Welcome to the fifth instalment of our Whisky Heroes series. Gavin D Smith is based in the Scottish Borders and has been a professional freelance writer for over 25 years. Recognised as one of the world’s leading whisky writers, he acts as Contributing Editor Scotland for Whisky Magazine. He regularly undertakes writing commissions for leading drinks companies and produces feature material for a wide range of publications, including Whisky Magazine, Allt om Whisky (Sweden), Whisky Magazine & Fine Spirits – France, Whisky Etc (Netherlands), Whisky Advocate, Whiskeria, Unfiltered, Taste Magazine Scotland and The Keeper.
He is the author and co-author of some 30 books, relating to whisky, beer, history and literature, including Worts Worms and Washbacks, An A-Z of Whisky, Whisky Wit & Wisdom, The Whisky Men and Goodness Nose – written with Richard Paterson. Upcoming publications include The Micro-distillers’ Handbook (3rd edition) and the 8th edition of Michael Jackson’s Malt Whisky Companion, which he fully updated, revised and co-edited.
Can you remember your first dram?
It was Claymore blended Scotch, a very popular budget brand in the 1970s, and my father’s regular dram. He wouldn’t thank you for a single malt. I was 15 years old and he didn’t know I sampled it. Or, perhaps he did…
What attracted you to the industry?
An interest in Scottish history, literature and heritage led me to become intrigued by the notion of single malts originating in specific locations. I liked the fact that if you went into a hotel bar in the Perthshire town of Pitlochry, for example, you would find a bottle of the local whisky – Blair Athol. This was in the late 1970s, before malts really took off widely.
After university, I was selling plastic sheep and Beatrix Potter books to tourists in the Lake District, while writing in my spare time. I got a publisher’s offer to write a book on whisky (Whisky: A Book of Words) in 1993, and it all stemmed from there.
Can you share some memorable moments of your career or with whisky?
Collaborating with Richard Paterson on the book Goodness Nose (my title, by the way!) was a particular pleasure. I learnt a great deal, got to drink some magnificent whiskies and developed a serious Cuban cigar habit.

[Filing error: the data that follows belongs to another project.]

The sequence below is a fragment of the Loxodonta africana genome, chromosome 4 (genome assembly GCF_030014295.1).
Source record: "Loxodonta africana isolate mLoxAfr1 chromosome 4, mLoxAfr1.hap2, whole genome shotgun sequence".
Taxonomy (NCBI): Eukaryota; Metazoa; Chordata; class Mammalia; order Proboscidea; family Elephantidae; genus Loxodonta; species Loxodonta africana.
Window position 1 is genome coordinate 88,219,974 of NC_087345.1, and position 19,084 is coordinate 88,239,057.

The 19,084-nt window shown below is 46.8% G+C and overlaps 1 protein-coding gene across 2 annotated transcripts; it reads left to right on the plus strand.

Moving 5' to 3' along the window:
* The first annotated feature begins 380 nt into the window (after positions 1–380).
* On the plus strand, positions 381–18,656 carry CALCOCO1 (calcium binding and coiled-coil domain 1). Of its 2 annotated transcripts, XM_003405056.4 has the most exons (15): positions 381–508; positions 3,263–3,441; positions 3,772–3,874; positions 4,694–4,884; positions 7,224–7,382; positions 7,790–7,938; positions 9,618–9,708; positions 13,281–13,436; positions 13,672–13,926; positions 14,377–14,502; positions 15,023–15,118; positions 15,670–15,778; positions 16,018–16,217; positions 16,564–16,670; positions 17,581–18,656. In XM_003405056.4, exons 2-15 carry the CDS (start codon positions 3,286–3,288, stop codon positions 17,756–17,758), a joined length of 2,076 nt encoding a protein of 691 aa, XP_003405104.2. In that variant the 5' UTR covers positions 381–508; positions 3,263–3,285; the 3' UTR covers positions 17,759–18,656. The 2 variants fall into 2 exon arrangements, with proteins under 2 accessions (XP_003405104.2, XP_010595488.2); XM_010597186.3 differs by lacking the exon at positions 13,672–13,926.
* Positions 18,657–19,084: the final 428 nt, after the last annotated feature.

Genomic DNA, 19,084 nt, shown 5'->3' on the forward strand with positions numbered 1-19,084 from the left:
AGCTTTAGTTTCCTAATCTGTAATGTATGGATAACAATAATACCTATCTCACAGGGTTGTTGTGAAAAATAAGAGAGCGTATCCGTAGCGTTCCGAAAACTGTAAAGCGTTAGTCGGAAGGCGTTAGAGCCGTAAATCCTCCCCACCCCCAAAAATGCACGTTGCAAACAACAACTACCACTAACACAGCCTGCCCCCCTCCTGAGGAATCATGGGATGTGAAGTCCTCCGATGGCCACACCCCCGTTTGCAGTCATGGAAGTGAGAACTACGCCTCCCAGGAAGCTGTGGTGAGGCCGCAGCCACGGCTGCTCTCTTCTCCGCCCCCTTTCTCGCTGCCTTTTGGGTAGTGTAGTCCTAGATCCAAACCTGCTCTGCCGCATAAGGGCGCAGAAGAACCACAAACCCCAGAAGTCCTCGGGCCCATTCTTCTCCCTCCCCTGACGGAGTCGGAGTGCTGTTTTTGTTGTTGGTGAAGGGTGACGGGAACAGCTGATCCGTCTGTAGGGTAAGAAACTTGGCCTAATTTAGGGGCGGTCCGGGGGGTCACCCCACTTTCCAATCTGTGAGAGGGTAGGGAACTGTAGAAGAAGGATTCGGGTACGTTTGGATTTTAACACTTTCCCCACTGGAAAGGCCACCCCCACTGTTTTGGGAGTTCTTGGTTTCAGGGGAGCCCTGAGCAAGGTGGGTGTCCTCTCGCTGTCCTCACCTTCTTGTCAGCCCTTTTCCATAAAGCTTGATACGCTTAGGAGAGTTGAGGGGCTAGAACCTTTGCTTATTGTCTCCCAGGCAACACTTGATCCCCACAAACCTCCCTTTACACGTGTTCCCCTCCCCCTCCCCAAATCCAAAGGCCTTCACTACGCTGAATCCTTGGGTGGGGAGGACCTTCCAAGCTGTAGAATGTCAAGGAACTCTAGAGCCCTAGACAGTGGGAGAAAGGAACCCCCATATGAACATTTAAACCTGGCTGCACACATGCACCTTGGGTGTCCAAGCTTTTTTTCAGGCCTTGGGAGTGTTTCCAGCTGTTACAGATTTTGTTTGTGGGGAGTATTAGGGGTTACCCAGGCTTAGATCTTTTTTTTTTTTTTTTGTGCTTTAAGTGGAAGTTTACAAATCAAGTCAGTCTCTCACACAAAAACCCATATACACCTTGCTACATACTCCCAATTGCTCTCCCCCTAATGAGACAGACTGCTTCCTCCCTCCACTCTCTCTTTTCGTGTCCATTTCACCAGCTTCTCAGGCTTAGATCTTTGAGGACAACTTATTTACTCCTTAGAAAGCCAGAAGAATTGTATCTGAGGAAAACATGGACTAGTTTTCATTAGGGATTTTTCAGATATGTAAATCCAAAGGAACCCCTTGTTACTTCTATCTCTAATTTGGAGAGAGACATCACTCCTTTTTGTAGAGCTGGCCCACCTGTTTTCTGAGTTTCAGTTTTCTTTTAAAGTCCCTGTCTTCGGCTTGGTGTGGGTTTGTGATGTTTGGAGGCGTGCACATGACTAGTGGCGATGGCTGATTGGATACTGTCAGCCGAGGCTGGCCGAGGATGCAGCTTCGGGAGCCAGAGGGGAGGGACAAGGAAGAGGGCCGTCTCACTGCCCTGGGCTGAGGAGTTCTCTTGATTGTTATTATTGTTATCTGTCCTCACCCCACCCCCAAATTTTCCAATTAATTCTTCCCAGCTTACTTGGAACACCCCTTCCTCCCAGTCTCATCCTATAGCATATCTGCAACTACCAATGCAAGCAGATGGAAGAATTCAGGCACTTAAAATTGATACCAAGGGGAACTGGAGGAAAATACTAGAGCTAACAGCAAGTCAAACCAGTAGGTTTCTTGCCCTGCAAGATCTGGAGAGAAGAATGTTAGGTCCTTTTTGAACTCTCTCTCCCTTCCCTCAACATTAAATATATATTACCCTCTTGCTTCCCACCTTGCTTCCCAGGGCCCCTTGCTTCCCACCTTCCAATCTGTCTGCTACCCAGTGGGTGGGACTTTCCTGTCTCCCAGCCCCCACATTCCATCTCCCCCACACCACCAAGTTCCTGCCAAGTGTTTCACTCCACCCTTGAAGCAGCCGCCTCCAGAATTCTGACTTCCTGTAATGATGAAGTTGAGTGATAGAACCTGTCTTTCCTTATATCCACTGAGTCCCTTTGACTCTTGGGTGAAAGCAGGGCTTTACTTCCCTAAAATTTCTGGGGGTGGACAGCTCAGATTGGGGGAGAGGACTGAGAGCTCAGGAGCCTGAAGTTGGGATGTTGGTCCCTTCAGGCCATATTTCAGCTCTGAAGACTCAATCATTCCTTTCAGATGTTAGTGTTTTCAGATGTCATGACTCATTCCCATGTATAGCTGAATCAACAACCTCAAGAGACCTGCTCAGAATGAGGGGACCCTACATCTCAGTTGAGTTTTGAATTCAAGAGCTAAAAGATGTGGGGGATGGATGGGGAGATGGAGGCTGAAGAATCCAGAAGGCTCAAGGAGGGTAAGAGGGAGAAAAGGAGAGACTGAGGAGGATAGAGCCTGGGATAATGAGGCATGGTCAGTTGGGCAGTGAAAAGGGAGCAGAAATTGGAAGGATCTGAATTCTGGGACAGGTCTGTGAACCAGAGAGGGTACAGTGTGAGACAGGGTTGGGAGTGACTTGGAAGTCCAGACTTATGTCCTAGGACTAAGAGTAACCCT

But any time I’m lucky enough to visit a distillery is memorable, as is meeting the people who make the spirit, who blend it, and who promote it. The whisky industry is full of some of the nicest and most decent people I’ve ever met. Being invested as a Master of the Quaich at Blair Castle earlier this year was a great honour, and pretty memorable, too.
What advice would you give to someone who is new to whisky?
Try everything for yourself, keep asking questions, and trust your own judgement. Don’t believe everything you read (unless I’ve written it, of course).
How much should someone spend on a bottle of whisky?
As much as they feel comfortable with. Wealth is relative, so as much as they feel a bottle is worth.
If you could only drink one whisky for the rest of your life which one would it be?
Old Pulteney 18-year-old.
Who do you consider to be a whisky icon?
I can think of 20 live ones, but I’m not going to name any for fear of offending the others! Perhaps, the unsung characters down the years who have just got on with making great whisky. Historically, Tommy Dewar and ‘distillery architect’ Charles Doig, but there are so many others.
What is your favourite whisky bar in the UK and globally?
The Highlander in Craigellachie, Speyside. A fantastic whisky bar that manages to be a friendly pub at the same time. Globally, I’m only going as far as Ireland and Dick Mack’s in Dingle, County Kerry. Every Irish whiskey you could wish for and beer brewed on the premises.
Desert Island dram?
Littlemill Testament 1976. Yes, that surprised me, too.
What do you enjoy drinking when you aren’t having a whisky?
Good beer, gin and tonic, red wine and the occasional Cognac.